A group of Spanish innovators is attempting to alleviate the Covid-19 ventilator crisis by developing an ultra-simple machine that uses a car windscreen-wiper motor to turn a manual resuscitation bag into automated breathing aid.
The machine can be made in four hours by an untrained person, using simple materials such as wood, acrylic or aluminium. “You don’t need special tools. All you need is a saw,” says Lluís Rovira Leranoz, a Barcelona-based robotics maker at prototyping company Protofy, one of the leads on the OxyGEN project.
Blueprints for the device are available on the OxyGEN site, free for anyone to download.
The first devices could be made available to Spanish hospitals within days, with car manufacturer Seat standing by to start producing them in volume, as soon as they have passed initial safety tests.
“These devices are not perfect, they have risks and we hope to never to have to use them except as a last resort,” says Rovira Leranoz.
But the last resort has already arrived at so many Spanish hospitals. Two local healthcare facilities — Hospital Germans Trías i Pujol and Hospital Clínic de Barcelona — have already reached out to the team to see if they can get hold of the device.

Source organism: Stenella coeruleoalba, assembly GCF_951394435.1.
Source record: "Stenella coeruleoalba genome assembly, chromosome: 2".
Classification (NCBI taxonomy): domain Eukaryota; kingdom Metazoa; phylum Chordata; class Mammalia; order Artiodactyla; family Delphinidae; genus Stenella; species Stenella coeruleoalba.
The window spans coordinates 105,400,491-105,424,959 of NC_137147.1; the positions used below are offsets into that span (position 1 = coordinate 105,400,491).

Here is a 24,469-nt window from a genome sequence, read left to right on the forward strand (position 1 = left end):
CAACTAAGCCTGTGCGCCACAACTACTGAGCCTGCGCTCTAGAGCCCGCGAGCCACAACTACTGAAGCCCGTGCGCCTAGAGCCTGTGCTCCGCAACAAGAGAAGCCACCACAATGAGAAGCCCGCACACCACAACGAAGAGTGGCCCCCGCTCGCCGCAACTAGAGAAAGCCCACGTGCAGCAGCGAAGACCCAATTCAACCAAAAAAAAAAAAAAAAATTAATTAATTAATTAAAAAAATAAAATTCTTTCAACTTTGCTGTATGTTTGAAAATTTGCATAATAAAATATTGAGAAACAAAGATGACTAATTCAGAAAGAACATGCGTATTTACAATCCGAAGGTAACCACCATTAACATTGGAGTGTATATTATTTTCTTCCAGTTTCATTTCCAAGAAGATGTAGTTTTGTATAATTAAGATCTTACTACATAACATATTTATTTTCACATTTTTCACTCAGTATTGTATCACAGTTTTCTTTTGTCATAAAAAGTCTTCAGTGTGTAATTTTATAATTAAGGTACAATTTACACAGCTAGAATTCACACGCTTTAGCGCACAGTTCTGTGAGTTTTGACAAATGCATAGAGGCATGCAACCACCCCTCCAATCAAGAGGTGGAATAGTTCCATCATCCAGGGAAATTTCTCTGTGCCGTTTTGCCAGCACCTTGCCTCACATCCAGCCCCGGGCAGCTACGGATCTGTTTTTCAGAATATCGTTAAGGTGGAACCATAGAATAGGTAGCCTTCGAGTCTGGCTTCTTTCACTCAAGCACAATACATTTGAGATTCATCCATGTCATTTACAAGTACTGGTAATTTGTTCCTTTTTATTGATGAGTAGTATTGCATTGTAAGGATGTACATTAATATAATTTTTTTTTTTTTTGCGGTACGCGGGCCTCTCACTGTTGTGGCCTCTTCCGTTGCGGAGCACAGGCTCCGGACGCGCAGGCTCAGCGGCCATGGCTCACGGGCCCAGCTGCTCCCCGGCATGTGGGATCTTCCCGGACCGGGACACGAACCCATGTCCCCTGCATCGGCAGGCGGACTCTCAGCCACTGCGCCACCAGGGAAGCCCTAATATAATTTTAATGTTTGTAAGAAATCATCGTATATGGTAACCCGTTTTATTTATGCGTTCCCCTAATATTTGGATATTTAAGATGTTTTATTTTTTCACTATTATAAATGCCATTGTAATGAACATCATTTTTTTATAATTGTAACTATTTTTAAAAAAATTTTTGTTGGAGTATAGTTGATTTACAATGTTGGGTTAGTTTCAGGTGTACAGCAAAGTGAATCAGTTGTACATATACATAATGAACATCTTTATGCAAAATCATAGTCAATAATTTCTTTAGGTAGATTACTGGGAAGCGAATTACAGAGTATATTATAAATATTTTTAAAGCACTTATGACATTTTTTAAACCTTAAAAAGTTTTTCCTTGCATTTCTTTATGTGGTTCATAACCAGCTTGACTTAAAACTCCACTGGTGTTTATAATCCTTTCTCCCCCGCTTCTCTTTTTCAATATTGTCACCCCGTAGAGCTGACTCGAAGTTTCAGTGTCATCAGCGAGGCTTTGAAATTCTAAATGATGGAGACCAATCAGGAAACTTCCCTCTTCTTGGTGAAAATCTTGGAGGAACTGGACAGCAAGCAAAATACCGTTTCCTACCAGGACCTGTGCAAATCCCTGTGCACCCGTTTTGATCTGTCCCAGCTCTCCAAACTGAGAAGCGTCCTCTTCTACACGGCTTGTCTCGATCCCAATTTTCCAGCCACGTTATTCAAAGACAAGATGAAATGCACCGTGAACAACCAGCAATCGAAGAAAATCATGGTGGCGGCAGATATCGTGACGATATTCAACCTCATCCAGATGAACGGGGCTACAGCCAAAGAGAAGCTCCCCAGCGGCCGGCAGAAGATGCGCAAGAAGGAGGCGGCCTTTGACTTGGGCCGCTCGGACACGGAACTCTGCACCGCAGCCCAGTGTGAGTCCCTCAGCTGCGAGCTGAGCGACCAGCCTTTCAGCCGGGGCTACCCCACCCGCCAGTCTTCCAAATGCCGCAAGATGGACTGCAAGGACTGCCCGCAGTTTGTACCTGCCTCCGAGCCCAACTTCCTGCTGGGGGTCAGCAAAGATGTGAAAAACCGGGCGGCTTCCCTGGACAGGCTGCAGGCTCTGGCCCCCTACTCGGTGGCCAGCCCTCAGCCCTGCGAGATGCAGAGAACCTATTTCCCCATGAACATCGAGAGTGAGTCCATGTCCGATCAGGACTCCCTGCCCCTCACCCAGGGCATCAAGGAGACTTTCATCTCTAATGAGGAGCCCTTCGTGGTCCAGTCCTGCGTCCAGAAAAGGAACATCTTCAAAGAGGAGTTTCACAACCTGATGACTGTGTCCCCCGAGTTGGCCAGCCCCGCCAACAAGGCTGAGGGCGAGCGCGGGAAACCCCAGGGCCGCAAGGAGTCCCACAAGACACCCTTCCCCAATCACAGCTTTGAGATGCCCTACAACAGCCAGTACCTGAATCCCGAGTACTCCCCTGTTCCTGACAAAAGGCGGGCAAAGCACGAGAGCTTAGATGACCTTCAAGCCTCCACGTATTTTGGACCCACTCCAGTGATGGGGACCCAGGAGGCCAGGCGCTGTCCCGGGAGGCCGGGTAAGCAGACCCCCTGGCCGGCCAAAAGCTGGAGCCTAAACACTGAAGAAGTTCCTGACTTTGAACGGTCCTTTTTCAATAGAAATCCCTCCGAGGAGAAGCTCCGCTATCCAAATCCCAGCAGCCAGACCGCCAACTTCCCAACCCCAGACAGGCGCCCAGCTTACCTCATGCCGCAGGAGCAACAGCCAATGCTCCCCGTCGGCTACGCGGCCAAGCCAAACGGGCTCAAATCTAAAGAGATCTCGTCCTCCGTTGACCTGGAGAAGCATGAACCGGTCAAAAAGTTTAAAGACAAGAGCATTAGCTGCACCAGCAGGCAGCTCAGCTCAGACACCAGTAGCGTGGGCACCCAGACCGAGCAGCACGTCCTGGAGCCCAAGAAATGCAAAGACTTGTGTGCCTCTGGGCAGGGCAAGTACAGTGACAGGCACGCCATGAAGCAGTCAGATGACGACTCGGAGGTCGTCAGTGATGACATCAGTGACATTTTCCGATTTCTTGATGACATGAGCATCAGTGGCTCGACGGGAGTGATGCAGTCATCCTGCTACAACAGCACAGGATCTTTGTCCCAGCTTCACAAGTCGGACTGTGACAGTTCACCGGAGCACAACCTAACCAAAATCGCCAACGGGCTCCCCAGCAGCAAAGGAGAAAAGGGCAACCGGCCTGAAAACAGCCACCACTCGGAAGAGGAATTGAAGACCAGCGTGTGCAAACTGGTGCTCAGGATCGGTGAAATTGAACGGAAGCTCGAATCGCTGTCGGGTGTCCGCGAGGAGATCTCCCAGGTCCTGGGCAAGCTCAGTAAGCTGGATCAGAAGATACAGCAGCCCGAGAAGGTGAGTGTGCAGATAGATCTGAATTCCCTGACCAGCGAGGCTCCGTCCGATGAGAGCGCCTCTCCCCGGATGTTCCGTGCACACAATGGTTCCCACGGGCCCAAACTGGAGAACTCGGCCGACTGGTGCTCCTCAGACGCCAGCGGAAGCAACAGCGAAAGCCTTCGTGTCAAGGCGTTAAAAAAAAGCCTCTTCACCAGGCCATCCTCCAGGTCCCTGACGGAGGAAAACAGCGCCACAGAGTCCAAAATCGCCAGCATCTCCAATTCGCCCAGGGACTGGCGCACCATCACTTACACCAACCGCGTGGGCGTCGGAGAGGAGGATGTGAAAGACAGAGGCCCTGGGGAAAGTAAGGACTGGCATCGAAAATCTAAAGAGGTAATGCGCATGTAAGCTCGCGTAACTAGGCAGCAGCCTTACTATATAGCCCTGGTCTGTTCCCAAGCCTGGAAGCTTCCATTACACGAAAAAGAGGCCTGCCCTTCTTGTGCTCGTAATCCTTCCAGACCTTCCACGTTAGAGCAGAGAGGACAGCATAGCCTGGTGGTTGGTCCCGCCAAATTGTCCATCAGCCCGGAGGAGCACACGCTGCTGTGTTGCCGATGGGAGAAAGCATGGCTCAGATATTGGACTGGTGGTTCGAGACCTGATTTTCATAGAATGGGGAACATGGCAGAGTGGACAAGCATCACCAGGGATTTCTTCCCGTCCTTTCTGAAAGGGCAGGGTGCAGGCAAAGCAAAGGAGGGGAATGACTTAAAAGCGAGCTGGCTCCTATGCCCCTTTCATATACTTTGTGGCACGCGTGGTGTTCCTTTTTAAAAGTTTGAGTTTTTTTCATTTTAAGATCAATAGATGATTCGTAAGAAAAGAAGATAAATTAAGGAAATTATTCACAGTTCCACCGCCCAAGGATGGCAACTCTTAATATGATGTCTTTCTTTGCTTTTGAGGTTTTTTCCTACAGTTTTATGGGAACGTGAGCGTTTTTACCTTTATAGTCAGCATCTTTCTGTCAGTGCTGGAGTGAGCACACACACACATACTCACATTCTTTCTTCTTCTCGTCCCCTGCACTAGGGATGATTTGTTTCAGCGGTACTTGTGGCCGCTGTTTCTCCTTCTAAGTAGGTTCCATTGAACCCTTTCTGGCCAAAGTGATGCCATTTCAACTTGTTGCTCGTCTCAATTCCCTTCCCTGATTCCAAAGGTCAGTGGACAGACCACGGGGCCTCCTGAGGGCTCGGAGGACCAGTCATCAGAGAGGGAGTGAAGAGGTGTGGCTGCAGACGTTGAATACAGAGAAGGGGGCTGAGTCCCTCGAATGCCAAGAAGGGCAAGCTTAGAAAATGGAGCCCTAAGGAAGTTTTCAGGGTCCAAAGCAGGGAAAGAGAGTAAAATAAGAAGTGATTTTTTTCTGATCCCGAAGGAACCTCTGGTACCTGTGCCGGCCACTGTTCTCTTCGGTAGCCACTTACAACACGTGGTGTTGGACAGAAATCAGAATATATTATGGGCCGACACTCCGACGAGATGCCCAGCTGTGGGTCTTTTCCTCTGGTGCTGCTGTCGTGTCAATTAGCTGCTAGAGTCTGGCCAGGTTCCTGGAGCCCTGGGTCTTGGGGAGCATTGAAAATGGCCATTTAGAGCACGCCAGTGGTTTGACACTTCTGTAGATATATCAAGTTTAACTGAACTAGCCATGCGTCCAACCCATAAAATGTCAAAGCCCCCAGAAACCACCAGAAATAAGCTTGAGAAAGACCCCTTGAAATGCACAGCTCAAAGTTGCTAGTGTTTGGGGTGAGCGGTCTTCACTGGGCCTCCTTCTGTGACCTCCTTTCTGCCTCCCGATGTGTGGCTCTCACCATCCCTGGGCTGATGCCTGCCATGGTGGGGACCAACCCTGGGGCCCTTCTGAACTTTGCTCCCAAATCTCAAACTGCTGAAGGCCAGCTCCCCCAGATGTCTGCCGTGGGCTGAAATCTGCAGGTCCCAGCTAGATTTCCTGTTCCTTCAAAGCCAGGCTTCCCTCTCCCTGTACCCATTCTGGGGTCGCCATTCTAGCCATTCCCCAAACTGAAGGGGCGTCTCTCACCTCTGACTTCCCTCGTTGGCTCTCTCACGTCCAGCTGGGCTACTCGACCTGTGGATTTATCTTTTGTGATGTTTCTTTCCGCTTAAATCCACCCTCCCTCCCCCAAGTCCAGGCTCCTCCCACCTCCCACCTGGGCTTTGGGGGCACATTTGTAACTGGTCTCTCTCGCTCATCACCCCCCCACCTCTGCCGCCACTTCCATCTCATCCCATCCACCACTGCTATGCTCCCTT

“One hospital told us that they have only 60 respirators and they are all already in use — and the epidemic is not stopping,” says Rovira Leranoz.
The blueprints for the device are available on the OxyGEN site, free for anyone to download, and the team says it has had enquiries from around the world — from the US to India and Argentina about using them. Seat has said that, if the design works, it could also use its car manufacturing facilities in China and Mexico to make the devices.
We’ve learned a lot about ventilator numbers in the last few weeks. The UK has around 5,000. The US has somewhere around 100,000. Hamilton Medical, a leading ventilator manufacturer, usually makes about 220 a week and hopes to ramp up production to 400, but that will come nowhere near bridging the shortfall the world faces from an escalating Covid-19 crisis.
Engineering companies including Airbus, Jaguar Land Rover, Unipart and Rolls-Royce have promised to convert factories to manufacture ventilators, but this could take several weeks to set up.
Some stop-gap measures are going to be needed in the meantime.
Makers around the world are racing to develop different solutions to the ventilator crisis. A young team of 3D printing engineers at Issinova, in Italy, have collaborated with sportswear company Decathlon to turn a snorkelling mask into a DIY ventilator.